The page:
Artworking for Print – How to Deliver Artwork to your Commercial Printer

by Rich B

To those of us who don’t use PDFs for artworking, a PDF is a PDF is a PDF. They’re all the same, surely? But say that to a printer and they’ll give you some very dark looks indeed.

You see, one major source of headaches for anyone who handles artwork at any printing services company, is artwork delivery. Not only is the PDF pretty much the de-facto standard format in which to provide artwork to printers, but most will point you towards the street should you darken their door clutching an InDesign or Quark file.

The reason?
They need you to provide artwork in the correct format to stop errors creeping in. PDFs are particularly useful because they include lots of information within the file – including fonts, images, text and layout – pretty well all the information required by a printer to print the job.

pdf files are required for artwork by most printing services companies

Complying with PDF guidelines = fewer problems = happier you.

Which PDF Version?
So you need to output your artwork to a PDF before you approach your commercial printer. However, not all PDFs are created equal. You see, the PDF format (standing for Portable Document Format) has gone through several iterations to become the uniquitous document format it is today – adding in support for new features as they were demanded by specific industries.

The latest version in development is PDF v2.0 but the first version came out in 1993 as version 1.0 and has already undergone 10 revisions since then to arrive at V1.7 last year (I know the maths doesn’t add up, but you’ll have to take that up with Wikipedia).

So there was a point in time when most printing organisations drew a line in the sand. And for many, that was when the PDF format contained enough print-ready data to make the format stable and viable – and that was when PDF V1.3 came out.

(here’s a handy link to the PDF reference document for you  - all 696 pages of technical nonsense (you can thank me later!)

PDF Printing Guidelines
So, it’s important to check with your printing services company or commercial printer to get a copy of their PDF artwork guidelines before you send your artwork through. Here’s a download of Webmart Proofing Guidelines 2011 so you can see the kind of document to look out for.

Notice the checklist (in the doc and, for your delectation, below). We’re entering a particularly technical arena here so it’s important that you try and comply with all the items otherwise you may be disappointed with the end results. Sorry it’s so long but it’s compiled from experience – everything on the list has (and does!) go wrong.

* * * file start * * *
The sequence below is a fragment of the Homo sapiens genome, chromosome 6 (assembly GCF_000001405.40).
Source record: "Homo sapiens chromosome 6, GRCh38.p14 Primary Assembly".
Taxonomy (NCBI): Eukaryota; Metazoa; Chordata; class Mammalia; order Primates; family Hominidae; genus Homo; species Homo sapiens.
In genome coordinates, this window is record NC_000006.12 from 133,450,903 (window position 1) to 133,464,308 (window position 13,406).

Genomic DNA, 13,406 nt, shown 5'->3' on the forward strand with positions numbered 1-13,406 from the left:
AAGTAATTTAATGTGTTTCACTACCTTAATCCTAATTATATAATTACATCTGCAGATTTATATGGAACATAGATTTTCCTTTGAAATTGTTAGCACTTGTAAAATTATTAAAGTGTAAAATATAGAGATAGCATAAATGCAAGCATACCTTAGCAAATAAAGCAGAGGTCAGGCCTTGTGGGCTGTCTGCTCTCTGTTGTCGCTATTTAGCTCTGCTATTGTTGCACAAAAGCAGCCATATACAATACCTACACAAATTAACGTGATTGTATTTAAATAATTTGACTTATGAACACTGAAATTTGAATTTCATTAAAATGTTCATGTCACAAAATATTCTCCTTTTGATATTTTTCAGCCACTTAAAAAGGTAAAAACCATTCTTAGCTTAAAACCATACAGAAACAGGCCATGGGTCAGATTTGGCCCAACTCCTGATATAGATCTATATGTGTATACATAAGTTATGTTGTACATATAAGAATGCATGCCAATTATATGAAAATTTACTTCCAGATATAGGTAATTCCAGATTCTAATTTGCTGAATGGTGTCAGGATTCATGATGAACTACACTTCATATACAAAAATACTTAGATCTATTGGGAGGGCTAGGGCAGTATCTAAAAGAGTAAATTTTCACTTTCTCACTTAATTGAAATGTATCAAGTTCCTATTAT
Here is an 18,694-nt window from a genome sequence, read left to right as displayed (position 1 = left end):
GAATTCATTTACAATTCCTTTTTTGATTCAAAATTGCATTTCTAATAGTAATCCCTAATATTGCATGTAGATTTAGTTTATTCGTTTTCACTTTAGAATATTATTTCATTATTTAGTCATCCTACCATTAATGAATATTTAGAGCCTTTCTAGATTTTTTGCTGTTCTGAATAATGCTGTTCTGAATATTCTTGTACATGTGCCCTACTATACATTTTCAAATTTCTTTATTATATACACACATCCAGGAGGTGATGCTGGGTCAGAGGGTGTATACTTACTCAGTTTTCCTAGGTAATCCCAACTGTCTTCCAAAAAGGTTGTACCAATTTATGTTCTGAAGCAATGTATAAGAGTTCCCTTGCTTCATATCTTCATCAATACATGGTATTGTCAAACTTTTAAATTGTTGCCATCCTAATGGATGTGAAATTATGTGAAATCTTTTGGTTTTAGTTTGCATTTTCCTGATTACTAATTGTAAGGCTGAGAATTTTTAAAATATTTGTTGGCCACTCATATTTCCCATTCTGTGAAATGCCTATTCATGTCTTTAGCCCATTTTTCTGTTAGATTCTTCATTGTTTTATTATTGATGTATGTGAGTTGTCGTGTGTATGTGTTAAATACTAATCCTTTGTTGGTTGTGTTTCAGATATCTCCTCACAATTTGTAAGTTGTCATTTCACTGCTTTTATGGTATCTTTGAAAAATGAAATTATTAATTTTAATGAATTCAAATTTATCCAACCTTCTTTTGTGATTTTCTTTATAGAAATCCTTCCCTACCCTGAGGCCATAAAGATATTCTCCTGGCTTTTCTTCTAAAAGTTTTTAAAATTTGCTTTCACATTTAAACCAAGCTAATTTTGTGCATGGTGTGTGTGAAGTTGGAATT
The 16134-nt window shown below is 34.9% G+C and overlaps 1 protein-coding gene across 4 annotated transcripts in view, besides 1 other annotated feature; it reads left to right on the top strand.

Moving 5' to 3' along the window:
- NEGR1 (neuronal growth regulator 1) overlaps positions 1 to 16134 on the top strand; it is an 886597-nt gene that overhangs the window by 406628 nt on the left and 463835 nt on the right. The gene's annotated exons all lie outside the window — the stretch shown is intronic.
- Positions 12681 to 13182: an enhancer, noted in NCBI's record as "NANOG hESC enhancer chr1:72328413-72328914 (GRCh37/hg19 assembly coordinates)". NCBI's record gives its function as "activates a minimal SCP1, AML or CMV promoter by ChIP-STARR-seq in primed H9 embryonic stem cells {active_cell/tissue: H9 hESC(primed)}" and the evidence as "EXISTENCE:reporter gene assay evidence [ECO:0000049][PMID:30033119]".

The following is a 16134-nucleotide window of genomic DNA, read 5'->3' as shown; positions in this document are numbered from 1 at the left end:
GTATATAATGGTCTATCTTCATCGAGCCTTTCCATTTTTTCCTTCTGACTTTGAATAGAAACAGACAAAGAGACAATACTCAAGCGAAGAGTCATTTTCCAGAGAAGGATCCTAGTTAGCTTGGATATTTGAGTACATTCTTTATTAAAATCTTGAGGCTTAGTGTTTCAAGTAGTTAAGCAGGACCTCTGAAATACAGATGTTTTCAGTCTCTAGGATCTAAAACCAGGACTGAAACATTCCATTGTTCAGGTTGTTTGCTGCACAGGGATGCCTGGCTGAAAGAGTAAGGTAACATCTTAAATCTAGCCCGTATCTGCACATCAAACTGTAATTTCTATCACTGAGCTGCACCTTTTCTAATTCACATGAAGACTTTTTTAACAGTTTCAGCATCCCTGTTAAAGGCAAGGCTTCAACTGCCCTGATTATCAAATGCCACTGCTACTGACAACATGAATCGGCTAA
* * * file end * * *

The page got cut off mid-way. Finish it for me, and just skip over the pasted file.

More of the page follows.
• Trims/crop/register marks should be set to appear at 100% of document trim size.
  • PDFs should be saved and supplied as v1.3 (Pass4 Press v8 stipulates PDF version 1.3, later versions may cause problems, particularly with transparency).
  • All images and text should be embedded in the PDF, and not linked through OPI.
  • All images should be saved as CMYK, and not RGB.
  • Spot Pantone colours should be supplied as a 5th colour within the artwork.
  • Cutter guides should be supplied as a 5th colour not to print, or as a separate file correctly sized and positioned.
  • All halftone image resolution should be a recommended 300dpi. Line art should be 1200dpi.
  • Any transparencies should be flattened.
  • All pages require 3mm bleed on all sides. Perfect binding will require an additional 10mm on the spine.
  • If not bleeding off – all live matter (text & images) should be 5mm inside of trim.
  • ICC profiles should not be used. Our chosen suppliers do not apply colour management apart from to compensate for press dot-gain.
  • Solid black areas should be set as ‘Rich Black’ (Rich Black = 50% Cyan underlay + 100% Black) unless part of a CMYK image. If dark CMYK images are used, please refer to the UCR & GCR settings in the Pass4Press document.
  • Fine lettering, lines, text should be set as single colour only. If two or more colours are used then a minimum 9pt is recommended.
  • Fine type and detail can also be problematic when reversing or ‘knocking-out’ out of solid background colours, no less than 12pt is recommended and serif fonts should be avoided unless suitably sized.
  • Pages should be centred (horizontally and vertically) within the document with a common point of origin.
  • Pages should be supplied individually as single pages – not as designer spreads.
  • File names must be consistent, contain a name or number to identify the project and be correctly folioed, e.g. Webmart_32pp_ p01.PDF.
  • Revised amended pages should be additionally marked ‘REV’ e.g. Webmart_32pp_ p01_REV.PDF

Anything we’ve missed or any anecdotes over what can go wrong? We’d love to hear!

More to come on what can go wrong with your PDF (even PDF’s aren’t infallable!)

 

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{ 2 comments… read them below or add one }

Jody March 26, 2011 at 12:10 am

So helpful, I never know if my pdf’s being printed, are sent with all the correct settings, vibrant colors being flattened, bleeds correctly set, transparencies, etc., etc. Great website

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Rich B March 28, 2011 at 10:42 am

Thanks Jody. Very pleased you’re finding it useful :-)

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